Beginning March 1, chairman and chief executive Leo Mullin and president and chief operating officer Fred Reid will take 10% pay cuts. In addition, all employees at the vice president level and above, approximately 50 people, will take an 8% reduction in pay, according to an Associated Press report.
However, the Atlanta-based airline woul d not provide details about whether the cuts would come from salary, benefits or bonuses nor did the company give an estimate as to how much money it expects to save as a result.
Delta’s 2001 proxy statement showed Mullin was paid $596,250 in salary and $1.6 million in stock. The same document also revealed Reid was paid $655,000 in salary and $607,212 in stock. Neither executive received a bonus in 2001 due to the combination of September 11-terrorist attacks and a lingering economic downturn that has placed the entire airline industry in the middle of a maelstrom of financial woes.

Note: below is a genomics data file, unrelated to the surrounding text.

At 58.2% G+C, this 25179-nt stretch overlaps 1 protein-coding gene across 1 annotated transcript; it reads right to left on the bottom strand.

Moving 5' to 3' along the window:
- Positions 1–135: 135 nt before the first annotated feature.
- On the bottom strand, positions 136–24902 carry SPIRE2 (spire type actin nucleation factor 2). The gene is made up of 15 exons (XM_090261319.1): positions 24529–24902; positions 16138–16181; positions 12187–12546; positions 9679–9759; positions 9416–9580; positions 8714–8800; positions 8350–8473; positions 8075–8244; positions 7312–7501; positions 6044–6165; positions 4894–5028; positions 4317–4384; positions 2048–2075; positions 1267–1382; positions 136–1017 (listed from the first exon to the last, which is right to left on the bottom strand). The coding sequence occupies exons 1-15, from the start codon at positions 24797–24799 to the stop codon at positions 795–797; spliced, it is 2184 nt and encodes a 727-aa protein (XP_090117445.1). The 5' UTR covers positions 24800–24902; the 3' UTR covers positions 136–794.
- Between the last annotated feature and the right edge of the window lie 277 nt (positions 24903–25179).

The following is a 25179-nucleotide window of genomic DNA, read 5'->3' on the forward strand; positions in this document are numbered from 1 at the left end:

Recently, Delta’s executive vice president for Human Resources distributed a memo to employees stating workers below the vice president level should not expect pay increases. The memo also pointed to a possible reduction in pilots’ compensation, due to “events beyond our control. ” Pilots are Delta’s highest-paid employees next to executives, with many bringing in annual salaries in excess of $100,000.
The financial woes continue to pile on for the beleaguered transportation provider. In January, the company announced a $1.6-billion noncash charge at the end of the year for its underfunded pension plans.